How to Build Java Applications Today #60
Welcome to my newsletter “How To Build Java Applications Today”! If you like it, then subscribe to it on Substack! Or read it on dev.to or Medium. Even better: Share it with people who may be interested.
Next Issue: Wednesday, March 1, 2022
My newsletter is published on the first Wednesday of every month.
This is my personal look at last month: I contributed to the InfoQ Java Trends Report, worked on QCon London and QCon Plus, and gave my first conference talk of the year.
New & Noteworthy
This is the most important news for Java developers from last month: InfoQ Java Trends Report December 2021, Oracle’s Java Plans for 2022, Java in Visual Studio Code Roadmap 2022, White House Photo Op for Open-Source Security, and Preview of Native Java with Spring Boot 3.0 In March.
What do we need to build a Java application today? A JVM language, a database, a back-end framework, a web framework, and — if we want to get fancy — a mobile app framework. So my index recommends technologies in these five areas, based on popularity, industry analysis, and my 23 years of Java experience.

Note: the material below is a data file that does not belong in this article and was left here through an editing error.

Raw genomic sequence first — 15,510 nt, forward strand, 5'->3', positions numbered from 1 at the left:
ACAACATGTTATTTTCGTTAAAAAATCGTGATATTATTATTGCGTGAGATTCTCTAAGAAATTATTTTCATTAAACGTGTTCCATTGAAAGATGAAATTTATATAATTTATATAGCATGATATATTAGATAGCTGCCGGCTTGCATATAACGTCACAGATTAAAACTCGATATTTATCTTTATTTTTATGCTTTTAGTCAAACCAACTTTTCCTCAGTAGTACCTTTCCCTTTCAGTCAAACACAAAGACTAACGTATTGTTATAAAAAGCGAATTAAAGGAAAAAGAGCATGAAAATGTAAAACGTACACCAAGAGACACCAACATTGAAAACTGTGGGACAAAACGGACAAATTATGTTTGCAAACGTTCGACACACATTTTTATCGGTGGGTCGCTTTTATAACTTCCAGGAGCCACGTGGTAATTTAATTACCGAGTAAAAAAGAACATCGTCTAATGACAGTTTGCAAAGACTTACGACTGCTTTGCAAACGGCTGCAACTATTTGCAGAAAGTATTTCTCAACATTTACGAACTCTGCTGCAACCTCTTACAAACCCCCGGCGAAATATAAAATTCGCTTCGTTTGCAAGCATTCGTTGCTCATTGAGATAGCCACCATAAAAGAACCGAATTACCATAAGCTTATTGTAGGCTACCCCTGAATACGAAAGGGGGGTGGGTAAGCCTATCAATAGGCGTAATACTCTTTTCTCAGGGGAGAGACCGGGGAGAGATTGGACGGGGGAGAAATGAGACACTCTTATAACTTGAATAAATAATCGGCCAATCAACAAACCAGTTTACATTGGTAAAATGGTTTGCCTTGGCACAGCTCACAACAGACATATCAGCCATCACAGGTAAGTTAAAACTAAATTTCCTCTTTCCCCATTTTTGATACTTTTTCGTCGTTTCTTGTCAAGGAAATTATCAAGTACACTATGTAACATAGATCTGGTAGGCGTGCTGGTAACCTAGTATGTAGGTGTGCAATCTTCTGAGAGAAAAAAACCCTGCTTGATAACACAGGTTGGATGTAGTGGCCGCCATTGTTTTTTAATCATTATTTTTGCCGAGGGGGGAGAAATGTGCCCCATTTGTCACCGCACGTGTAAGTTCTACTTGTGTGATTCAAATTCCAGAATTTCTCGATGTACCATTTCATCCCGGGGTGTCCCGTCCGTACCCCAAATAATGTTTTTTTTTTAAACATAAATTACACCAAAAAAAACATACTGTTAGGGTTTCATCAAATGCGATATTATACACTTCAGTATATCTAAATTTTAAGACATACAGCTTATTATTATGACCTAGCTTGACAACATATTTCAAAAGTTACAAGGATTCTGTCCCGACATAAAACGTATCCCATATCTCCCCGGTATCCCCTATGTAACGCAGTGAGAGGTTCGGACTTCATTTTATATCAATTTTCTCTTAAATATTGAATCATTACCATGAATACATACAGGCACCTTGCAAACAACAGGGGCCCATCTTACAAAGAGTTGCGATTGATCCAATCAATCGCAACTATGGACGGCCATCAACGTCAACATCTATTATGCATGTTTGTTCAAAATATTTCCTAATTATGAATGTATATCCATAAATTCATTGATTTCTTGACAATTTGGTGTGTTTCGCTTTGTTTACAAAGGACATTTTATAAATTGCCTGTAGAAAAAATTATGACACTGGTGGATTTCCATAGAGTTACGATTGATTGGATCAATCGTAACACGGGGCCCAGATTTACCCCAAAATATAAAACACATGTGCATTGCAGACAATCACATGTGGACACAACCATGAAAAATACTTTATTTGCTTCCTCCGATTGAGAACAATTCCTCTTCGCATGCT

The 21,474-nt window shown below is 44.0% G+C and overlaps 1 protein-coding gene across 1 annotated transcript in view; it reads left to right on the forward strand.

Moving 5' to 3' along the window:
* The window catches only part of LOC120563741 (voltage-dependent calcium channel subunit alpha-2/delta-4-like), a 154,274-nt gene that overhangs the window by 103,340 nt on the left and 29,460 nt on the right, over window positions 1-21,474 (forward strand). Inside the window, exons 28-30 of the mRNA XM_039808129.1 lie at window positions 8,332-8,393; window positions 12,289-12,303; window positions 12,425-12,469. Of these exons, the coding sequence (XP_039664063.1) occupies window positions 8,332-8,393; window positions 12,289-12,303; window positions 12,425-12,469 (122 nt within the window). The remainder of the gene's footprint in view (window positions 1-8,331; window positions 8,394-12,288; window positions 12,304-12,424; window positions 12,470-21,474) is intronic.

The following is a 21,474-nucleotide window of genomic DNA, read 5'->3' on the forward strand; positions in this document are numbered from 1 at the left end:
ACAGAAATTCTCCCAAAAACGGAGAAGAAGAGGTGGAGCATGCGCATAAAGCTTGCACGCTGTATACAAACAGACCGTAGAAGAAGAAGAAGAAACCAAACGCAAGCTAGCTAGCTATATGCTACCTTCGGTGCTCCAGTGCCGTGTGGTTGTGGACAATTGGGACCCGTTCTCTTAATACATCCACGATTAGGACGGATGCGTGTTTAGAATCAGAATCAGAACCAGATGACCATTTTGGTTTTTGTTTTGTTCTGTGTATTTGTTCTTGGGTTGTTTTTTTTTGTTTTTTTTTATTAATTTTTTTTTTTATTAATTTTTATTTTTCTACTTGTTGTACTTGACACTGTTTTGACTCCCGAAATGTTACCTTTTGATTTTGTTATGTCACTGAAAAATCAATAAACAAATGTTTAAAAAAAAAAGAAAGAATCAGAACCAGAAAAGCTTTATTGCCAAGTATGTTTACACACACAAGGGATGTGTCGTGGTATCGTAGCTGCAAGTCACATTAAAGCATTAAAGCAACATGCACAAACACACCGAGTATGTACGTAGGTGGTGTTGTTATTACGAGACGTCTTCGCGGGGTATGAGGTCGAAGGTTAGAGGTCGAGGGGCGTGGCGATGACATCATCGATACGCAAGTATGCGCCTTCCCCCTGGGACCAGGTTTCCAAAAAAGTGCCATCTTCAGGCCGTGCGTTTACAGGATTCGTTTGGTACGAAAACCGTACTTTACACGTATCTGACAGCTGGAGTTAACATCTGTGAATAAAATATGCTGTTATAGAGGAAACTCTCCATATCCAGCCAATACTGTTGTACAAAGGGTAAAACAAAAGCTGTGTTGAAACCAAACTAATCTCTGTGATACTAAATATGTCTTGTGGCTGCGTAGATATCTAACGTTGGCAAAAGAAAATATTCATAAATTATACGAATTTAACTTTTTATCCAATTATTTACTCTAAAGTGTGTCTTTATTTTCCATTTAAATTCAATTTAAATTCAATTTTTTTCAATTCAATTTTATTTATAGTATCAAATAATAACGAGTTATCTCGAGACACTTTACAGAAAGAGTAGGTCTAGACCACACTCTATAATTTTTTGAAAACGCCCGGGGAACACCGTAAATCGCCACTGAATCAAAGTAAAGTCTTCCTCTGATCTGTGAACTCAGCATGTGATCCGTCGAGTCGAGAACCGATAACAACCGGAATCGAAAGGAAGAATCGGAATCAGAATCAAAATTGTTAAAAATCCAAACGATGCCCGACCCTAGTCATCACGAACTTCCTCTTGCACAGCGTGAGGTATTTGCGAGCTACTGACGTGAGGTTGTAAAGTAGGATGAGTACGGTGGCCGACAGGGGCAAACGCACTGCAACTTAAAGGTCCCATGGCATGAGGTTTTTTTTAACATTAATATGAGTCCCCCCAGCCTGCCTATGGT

Why am I measuring popularity?
Picking a popular technology makes our developer life easier: Easier to learn, easier to build, debug & deploy, easier to hire, and easier to convince teammates & bosses. Popularity can make a difference in two situations: When multiple technologies score the same, you could go for the most popular one. And when a technology is very unpopular, we may not use it.
How am I measuring popularity?
I measure popularity by systematically observing what millions of developers do: Google searches to measure interest, Udemy course buyers to measure learning, Stack Overflow questions to measure learning & application of technologies, and mentions in Indeed job ads to measure the demand for technologies.
This new section has the current releases of essential tools & technologies for Java developers. Last month saw new releases for OpenJDK, Spring Boot, Quarkus, Micronaut, and IntelliJ.
Karsten Silz is the author of this newsletter. He is a full-stack web & mobile developer with 23 years of Java experience, author, speaker, and marathon runner. Karsten got a Master’s degree in Computer Science at the Dresden University of Technology (Germany) in 1996.
Karsten has worked in Europe and the US. He co-founded a software start-up in the US in 2004. Karsten led product development for 13 years and left after the company was sold successfully. He co-founded the UK SaaS start-up “ Your Home in Good Hands” as CTO in 2020. Since 2019, Karsten also works as a contractor in the UK.
Originally published at https://bpfnl.substack.com on February 2, 2022.